Thursday 27 July 2017

Surviving charge of 'the flight brigade'

'From an Irish perspective, instead of quaking anxiously, we must seize the moment to build and develop to enable those who will inevitably choose to decamp now that Britain is no longer a member of the EU'
'From an Irish perspective, instead of quaking anxiously, we must seize the moment to build and develop to enable those who will inevitably choose to decamp now that Britain is no longer a member of the EU'
Editorial

Editorial

Today, Taoiseach Enda Kenny sits down with other European leaders for what will be the most important meeting in a lengthy career. When President Obama served notice on the UK a couple of months ago, he spoke as bluntly as diplomacy allows to warn the British that they would go to the back of the queue in Europe, should they step over the precipice. The fact that they have done so opens up serious challenges, as well as unique possibilities, for Ireland.

Our larger neighbour's past difficulties have been seen as opportunities for this country, and with the right focus and leadership, could be so again. Of course, the risks are considerable. But the British decision to walk away from a market of more 500 million consumers creates unprecedented potential here for foreign direct investment. Yes, there are downsides. Mr Kenny must spell out that Ireland has more to lose than any other country in the EU from a disorderly Brexit. We have seen the billions wiped off the stock exchange as sterling plunges. But far graver still would be any threat to the common travel area between these islands; or any move towards the reintroduction of a patrolled Border. Either would be calamitous, as would be any new raid on our low corporation tax rate.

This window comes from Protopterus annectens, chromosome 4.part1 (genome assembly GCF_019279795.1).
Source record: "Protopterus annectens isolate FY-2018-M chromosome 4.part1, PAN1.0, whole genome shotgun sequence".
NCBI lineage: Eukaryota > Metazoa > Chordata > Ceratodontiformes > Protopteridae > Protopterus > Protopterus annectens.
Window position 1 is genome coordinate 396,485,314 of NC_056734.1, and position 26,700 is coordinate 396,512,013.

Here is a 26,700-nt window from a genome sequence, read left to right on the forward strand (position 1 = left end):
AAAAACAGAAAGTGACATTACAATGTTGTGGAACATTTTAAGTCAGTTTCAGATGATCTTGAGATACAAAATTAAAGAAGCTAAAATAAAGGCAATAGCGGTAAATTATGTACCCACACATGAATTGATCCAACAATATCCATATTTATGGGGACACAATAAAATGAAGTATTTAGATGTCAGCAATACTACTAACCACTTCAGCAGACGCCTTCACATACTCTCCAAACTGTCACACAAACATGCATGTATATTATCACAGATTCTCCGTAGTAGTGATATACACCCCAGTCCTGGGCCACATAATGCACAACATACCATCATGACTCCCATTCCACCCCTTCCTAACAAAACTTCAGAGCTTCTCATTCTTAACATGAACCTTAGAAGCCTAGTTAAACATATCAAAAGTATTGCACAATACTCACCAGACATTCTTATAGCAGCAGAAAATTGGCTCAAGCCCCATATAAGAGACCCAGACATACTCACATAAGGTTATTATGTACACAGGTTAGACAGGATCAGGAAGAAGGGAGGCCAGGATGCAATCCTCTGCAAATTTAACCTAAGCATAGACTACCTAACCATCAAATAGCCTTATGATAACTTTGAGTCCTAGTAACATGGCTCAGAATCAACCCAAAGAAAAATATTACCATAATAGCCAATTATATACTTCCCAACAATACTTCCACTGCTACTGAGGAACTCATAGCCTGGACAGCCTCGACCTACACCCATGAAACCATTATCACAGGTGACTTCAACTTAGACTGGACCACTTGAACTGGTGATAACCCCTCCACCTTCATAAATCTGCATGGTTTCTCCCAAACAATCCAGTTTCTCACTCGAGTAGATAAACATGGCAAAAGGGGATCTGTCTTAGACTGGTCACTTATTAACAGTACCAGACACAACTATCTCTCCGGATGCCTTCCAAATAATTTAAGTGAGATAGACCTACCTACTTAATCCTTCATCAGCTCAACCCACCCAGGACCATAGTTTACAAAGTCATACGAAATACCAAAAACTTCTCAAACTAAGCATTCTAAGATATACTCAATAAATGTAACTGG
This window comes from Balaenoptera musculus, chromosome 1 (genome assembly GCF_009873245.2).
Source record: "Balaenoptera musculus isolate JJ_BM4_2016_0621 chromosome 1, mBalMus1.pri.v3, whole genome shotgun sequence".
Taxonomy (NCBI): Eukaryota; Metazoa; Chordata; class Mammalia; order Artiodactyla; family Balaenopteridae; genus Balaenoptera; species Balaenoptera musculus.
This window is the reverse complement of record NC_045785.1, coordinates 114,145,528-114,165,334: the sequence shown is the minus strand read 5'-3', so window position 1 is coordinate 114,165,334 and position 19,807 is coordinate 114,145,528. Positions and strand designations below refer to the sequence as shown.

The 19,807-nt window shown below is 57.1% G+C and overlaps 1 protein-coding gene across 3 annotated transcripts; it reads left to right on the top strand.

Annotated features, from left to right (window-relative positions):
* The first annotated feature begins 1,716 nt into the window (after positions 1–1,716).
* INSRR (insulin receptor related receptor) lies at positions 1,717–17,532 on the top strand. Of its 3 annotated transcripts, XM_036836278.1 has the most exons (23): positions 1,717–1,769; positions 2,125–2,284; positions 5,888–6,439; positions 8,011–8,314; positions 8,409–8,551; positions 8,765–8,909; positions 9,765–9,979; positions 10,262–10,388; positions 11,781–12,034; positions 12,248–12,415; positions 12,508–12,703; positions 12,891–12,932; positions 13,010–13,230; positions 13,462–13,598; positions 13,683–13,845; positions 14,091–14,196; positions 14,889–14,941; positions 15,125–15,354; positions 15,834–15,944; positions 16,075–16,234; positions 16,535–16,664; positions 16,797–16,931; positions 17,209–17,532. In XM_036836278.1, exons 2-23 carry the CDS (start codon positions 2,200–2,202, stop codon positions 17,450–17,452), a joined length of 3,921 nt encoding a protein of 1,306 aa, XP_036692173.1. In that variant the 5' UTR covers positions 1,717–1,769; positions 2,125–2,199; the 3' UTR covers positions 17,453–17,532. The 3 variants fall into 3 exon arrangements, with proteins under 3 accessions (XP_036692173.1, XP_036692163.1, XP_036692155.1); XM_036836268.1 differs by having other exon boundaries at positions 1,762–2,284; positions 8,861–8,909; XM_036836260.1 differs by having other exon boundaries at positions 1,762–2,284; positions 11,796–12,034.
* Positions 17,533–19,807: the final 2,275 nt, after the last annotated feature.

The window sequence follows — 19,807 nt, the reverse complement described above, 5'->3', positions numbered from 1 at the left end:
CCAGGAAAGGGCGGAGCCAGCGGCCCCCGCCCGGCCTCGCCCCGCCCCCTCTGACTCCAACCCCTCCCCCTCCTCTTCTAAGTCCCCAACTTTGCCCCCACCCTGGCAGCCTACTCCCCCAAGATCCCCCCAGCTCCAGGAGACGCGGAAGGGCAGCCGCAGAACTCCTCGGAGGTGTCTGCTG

Mr Kenny has an onerous duty to insist that Ireland cannot countenance changes to the status quo. The special relationship between the UK and Ireland is unique.

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